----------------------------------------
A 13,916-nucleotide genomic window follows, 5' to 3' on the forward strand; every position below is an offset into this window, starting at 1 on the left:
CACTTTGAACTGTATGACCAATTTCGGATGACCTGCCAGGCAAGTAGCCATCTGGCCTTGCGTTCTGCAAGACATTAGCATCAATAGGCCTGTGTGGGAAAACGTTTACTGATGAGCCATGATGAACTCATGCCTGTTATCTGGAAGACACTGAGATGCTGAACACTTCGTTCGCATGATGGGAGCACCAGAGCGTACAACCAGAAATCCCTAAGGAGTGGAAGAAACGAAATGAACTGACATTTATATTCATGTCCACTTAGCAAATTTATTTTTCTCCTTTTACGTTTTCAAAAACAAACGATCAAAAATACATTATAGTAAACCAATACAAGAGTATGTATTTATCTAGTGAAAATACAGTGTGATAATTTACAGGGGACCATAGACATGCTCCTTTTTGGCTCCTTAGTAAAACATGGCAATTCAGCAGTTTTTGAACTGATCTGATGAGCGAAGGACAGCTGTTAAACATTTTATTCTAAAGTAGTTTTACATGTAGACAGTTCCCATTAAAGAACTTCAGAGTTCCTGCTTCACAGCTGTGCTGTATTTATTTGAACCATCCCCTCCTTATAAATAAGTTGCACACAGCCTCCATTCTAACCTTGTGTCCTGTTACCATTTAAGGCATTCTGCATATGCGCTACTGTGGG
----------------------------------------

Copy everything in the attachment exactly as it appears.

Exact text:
A 13,916-nucleotide genomic window follows, 5' to 3' on the forward strand; every position below is an offset into this window, starting at 1 on the left:
CACTTTGAACTGTATGACCAATTTCGGATGACCTGCCAGGCAAGTAGCCATCTGGCCTTGCGTTCTGCAAGACATTAGCATCAATAGGCCTGTGTGGGAAAACGTTTACTGATGAGCCATGATGAACTCATGCCTGTTATCTGGAAGACACTGAGATGCTGAACACTTCGTTCGCATGATGGGAGCACCAGAGCGTACAACCAGAAATCCCTAAGGAGTGGAAGAAACGAAATGAACTGACATTTATATTCATGTCCACTTAGCAAATTTATTTTTCTCCTTTTACGTTTTCAAAAACAAACGATCAAAAATACATTATAGTAAACCAATACAAGAGTATGTATTTATCTAGTGAAAATACAGTGTGATAATTTACAGGGGACCATAGACATGCTCCTTTTTGGCTCCTTAGTAAAACATGGCAATTCAGCAGTTTTTGAACTGATCTGATGAGCGAAGGACAGCTGTTAAACATTTTATTCTAAAGTAGTTTTACATGTAGACAGTTCCCATTAAAGAACTTCAGAGTTCCTGCTTCACAGCTGTGCTGTATTTATTTGAACCATCCCCTCCTTATAAATAAGTTGCACACAGCCTCCATTCTAACCTTGTGTCCTGTTACCATTTAAGGCATTCTGCATATGCGCTACTGTGGG